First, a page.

Lost six year old boy
By Joe Erickson
Riverside County has a wide variety of terrain that a search and rescue team needs to be familiar with and able to operate in. From below sea level in the lower desert to the top of Mt. San Jacinto (10,805 ft.) Riverside Mountain Rescue Unit (RMRU) will respond to a call for help. We perform rescues for people known to be hurt or stranded, and searches for those who are lost, regardless of the terrain or time of day. Most often the call for help is received at night, usually when the readers of this Newsletter are snuggled in their warm blankets.
This mission started out as a lost female in the San Jacinto Mountains. While en-route the pagers relayed the message of a change in the operation. The RMRU volunteers were advised to proceed on to Thomas Mountain road, off Highway 74, in Garner Valley. A search was being initiated for a lost six year old boy.
Several months ago the RMRU solicited several thousand dollars from donors and service clubs. The goal was seven thousand dollars for a new pager system to replace our old "unreliables." Thank goodness for the new system. This system enabled the RMRU to respond to the Garner Valley search much more expeditiously. We arrived just before dark.
In the eight years I've been with the RMRU I have heard comments regarding how long our response time is and how long the operations are in length. Riverside County is huge. It takes me an hour and thirty minutes from the call-out time to my arrival time in the Idyllwild area, and I keep my gear packed and in my car for almost instant response.
A search involves many methods and each situation may utilize many or all the methods that we know. Basically, we determine the general area and the closest road or trailhead. We interview those involved in an effort to get a good description of the person, their clothes, and footgear. It helps to know if the lost person has been in the area before, if they were prepared for the terrain and weather. We go to the Point Last Seen (PLS) and search for tracks to determine a direction of travel.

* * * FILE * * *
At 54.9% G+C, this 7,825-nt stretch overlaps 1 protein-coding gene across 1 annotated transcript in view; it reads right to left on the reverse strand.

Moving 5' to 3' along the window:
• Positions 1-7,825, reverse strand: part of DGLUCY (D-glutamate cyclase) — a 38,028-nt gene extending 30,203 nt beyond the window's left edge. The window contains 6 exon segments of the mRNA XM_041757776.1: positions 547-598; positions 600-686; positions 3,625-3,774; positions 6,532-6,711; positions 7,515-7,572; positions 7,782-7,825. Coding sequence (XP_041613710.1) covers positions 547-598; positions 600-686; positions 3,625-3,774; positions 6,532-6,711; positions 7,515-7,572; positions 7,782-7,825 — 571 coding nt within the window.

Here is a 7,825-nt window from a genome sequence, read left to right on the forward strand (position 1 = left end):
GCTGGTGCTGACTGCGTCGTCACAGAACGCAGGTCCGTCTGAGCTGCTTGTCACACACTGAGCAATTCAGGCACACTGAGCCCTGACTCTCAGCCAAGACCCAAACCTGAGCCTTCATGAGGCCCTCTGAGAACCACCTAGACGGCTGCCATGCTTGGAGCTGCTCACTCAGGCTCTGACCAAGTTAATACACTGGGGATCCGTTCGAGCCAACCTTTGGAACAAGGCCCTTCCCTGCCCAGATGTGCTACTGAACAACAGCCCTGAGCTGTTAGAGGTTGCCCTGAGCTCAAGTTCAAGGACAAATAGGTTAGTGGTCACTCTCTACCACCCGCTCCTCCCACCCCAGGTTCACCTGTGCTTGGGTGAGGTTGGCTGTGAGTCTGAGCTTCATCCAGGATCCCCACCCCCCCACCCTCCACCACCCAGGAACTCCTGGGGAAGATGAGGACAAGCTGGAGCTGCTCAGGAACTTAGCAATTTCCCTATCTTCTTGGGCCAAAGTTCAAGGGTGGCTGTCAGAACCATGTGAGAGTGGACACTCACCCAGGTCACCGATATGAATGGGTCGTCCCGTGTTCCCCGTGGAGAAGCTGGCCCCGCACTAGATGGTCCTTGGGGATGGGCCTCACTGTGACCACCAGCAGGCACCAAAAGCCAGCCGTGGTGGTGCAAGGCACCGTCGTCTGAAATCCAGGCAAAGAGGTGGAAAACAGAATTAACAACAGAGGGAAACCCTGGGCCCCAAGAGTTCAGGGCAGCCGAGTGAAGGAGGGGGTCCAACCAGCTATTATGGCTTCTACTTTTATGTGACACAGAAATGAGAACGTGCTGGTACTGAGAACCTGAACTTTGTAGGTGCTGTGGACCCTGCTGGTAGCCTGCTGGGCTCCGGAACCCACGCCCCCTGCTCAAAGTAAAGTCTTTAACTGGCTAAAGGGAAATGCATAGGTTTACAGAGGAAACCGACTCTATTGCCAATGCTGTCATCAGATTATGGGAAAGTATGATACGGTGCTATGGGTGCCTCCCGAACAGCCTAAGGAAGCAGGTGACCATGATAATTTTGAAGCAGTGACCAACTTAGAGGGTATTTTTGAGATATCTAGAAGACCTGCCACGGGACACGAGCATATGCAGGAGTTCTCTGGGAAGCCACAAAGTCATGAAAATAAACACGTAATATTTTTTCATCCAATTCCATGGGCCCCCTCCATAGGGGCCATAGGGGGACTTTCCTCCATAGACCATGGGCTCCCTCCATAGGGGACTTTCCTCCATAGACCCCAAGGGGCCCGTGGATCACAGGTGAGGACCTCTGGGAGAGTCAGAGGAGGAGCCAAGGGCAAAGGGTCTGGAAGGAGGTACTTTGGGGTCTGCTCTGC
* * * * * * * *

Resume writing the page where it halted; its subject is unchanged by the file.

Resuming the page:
A group of eleven children had gone camping with some adults at one of the remote campsites on Thomas Mountain. They chose a site near the summit where the fire lookout tower used to be. The children explored and hiked and had fun all day. In the afternoon, about 3:00 pm, a group of the children spotted a deer and charged off to find it. One of the boys, Gregory, six years of age, had decided to return to camp and was last seen going in that direction. (Two mistakes here: 1) Children should be supervised at all times in the mountains, 2) never let someone travel alone in the mountains.) Gregory never made it back to camp.
RMRU volunteers were paired off for search area assignments. They carried gear for an all night search. Extra flashlights are standard equipment in our packs, as are extra bulbs and batteries. When tracking at night one flashlight that is dimmer works well because it has less tendency to wash out shadows.
We arrived at the campsite before we needed flashlights and had two areas of immediate concern. A visor was found above a campsite opposite from the PLS. The other spot to start from is the PLS (more on that later). The visor was on the side of a dirt road leading up to the summit. There were many children's footprints around that area. I went back to the group's camp and asked for all the shoes in camp so we could use the process of elimination to determine Gregory's shoeprint. We were told that the other children in camp had spent some time searching, resulting in many footprints up this road and down from camp, past the PLS, on another dirt road.